Blog – by Samuel Edward Taylor, The Underfall Boatyard
The UnderFall Yard has an exceptionally interesting history but I’m not going to embarrass myself (or the wonderful people who work there) with a series of inevitable inaccuracies, so for a comprehensive understanding of it’s history check out underfallboatyard.co.uk or alternatively contact Nicola Dyer (Project Manager) or Sarah Murray (Community and Learning Officer) via the site or Twitter (@theunderfall) who do a brilliant job explaining the vital function of the yard as well as it’s fascinating place in Bristol’s heritage.
So before I knew anything about the Floating Harbour I was pretty pleased when I found out from Rachel (Part Exchange Co) that my ‘site’ would be The Underfall. I’ve always had this idea of making a show set on a boat. A while back I got sort of obsessed with the story of Flora MacDonald and Bonnie Prince Charlie and their escape from Uist to the Isle of Skye after the Battle of Culloden… Jacobean Scotland is a bit of a side step from Brunellian Bristol I know, but I’ve always fancied the idea of making an intimate, site specific show that was ‘on the water’ so to speak, and that was about escaping, maybe, or making a new start. I guess water, and a sense of below-ness (depth I think they call it!) sort of lends an immediacy in terms of story telling that gets me going.
So one thing (there were many) about the yard that really took flight in my imagination came from a conversation with Sarah (Community and Learning officer) and Ray Davies (volunteer and retired blacksmith who worked at Underfall for 40+ years), who told me that the hydraulics in the Sluice Room had the capability to empty the floating harbour of it’s water. It was sort of an innocuous fact until Sarah pointed out that because the walls of the harbour have pressed against the pressure of the water for so long – and that the stone will have been weakened by this – that if the harbour was drained the walls would fall. Hotwells and other areas along the water would collapse into the river bed.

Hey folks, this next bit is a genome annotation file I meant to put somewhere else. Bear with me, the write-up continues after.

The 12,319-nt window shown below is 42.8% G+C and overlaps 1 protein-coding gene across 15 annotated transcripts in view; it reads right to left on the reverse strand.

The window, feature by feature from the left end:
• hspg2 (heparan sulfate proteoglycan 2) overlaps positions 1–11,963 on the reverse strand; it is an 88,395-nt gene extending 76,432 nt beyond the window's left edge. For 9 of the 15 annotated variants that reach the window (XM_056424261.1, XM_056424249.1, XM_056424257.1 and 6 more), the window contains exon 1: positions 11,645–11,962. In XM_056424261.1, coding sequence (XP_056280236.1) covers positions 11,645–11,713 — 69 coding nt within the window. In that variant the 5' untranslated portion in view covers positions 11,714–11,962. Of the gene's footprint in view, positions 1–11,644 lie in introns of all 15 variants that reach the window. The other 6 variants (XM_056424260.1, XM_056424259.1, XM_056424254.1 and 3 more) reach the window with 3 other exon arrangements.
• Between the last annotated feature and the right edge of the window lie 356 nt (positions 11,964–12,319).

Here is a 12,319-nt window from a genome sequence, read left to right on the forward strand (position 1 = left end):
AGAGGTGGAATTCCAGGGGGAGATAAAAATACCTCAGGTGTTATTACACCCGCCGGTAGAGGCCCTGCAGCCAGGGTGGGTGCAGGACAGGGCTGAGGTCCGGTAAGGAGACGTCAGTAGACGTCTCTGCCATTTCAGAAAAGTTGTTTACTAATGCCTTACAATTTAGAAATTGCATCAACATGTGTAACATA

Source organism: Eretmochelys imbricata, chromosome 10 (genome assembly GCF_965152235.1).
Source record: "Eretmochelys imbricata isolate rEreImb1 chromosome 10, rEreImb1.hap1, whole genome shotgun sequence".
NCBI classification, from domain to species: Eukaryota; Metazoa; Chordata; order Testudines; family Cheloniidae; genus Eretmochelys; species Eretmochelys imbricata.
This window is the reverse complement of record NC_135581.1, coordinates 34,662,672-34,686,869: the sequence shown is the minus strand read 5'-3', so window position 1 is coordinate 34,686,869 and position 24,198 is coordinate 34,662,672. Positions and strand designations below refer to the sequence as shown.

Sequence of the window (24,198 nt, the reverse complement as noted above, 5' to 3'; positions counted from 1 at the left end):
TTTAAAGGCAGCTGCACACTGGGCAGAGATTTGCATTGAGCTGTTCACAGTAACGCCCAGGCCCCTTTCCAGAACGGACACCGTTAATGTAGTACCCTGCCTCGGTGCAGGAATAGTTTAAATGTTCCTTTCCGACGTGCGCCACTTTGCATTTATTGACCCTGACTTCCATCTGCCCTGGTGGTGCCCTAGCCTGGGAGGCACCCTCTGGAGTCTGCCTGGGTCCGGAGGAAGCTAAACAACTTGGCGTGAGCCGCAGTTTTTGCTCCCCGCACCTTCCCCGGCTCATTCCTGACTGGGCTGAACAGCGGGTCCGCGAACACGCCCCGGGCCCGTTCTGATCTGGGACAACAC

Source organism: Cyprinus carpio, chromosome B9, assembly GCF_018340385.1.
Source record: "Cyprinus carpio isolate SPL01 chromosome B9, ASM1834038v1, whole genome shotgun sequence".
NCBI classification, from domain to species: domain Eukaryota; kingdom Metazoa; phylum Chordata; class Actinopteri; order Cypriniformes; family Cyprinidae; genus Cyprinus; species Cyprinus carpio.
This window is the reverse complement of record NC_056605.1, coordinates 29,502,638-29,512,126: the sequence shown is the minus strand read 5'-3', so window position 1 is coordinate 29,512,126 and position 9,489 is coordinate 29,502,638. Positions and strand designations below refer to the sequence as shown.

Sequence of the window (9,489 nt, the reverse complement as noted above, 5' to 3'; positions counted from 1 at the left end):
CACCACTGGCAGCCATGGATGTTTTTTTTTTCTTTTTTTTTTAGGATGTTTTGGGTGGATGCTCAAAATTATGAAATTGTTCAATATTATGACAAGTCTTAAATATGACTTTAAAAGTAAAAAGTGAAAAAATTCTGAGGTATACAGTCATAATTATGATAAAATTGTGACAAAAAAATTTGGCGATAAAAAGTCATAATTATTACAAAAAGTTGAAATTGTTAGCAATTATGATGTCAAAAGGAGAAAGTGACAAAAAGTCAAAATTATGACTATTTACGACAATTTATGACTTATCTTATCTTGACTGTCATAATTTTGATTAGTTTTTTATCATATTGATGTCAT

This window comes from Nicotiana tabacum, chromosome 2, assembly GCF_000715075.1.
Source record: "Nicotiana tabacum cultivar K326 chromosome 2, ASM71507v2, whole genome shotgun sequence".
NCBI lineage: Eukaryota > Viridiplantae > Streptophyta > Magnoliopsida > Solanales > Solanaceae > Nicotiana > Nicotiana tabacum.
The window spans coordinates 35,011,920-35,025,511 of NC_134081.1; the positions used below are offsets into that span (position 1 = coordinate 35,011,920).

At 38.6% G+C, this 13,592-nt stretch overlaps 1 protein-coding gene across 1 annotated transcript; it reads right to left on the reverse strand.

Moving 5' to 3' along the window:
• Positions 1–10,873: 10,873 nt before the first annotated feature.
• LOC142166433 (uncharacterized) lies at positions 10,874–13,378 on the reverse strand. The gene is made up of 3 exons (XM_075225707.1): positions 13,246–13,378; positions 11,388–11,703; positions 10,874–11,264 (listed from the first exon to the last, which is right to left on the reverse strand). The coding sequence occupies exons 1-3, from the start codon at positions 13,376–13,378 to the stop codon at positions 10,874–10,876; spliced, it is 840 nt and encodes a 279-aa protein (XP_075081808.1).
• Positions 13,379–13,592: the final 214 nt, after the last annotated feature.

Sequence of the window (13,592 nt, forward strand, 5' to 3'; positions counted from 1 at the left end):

I’ve been writing for screen recently, which is a totally new thing for me, and the movie pitch generator I’ve been developing in my head got to work and started to imagine a disaster movie set in Bristol, where some evil person(s) intentionally emptied the river and sat back as havoc ensued and the residents of BS8 and co struggled to deal with the consequences.
I’m not going to write that movie. I’m not even going to write that pitch. It’s a terrible idea and onthe day my immediate response to the site was effected by me having been engaged in film and TV and not theatre mode for the last few weeks but in retrospect (and absolutely in a more subtle sense) I’ve been thinking about the control the water holds over the city. The writing in response to the site which I read at the end of the day was a sort of sketch of what the disaster element of what that film might feel like. It was meant to be a bit of fun and it was arch and farcical (mostly because I left the writing part of the residency until the end of the day!) but the simple act of reading an idea aloud to a group of people I didn’t know helped me bridge back into live/theatre mode (there are definatly modes btw) It also got me thinking about the unseen forces at play in the city and how I might use that sense of depth and control that the water has over us to tell a story in a new way, maybe in a new place. I’m not quite sure what the idea might be yet, it needs time to brew, but if I had to sketch out a terrible disaster movie to get there then that’s fine – and I should thank Sarah and Ray for setting me on the right path.
Performance Text – by Samuel Edward Taylor, The Underfall Boatyard
Ideas for the opening act of a disaster movie
This is where it happened.
Where they broke in.
They used bolt-cutters and a tarmac drill to take the
door off it’s hinges.
It took maybe 10 seconds.
And they were inside.
They came as a four.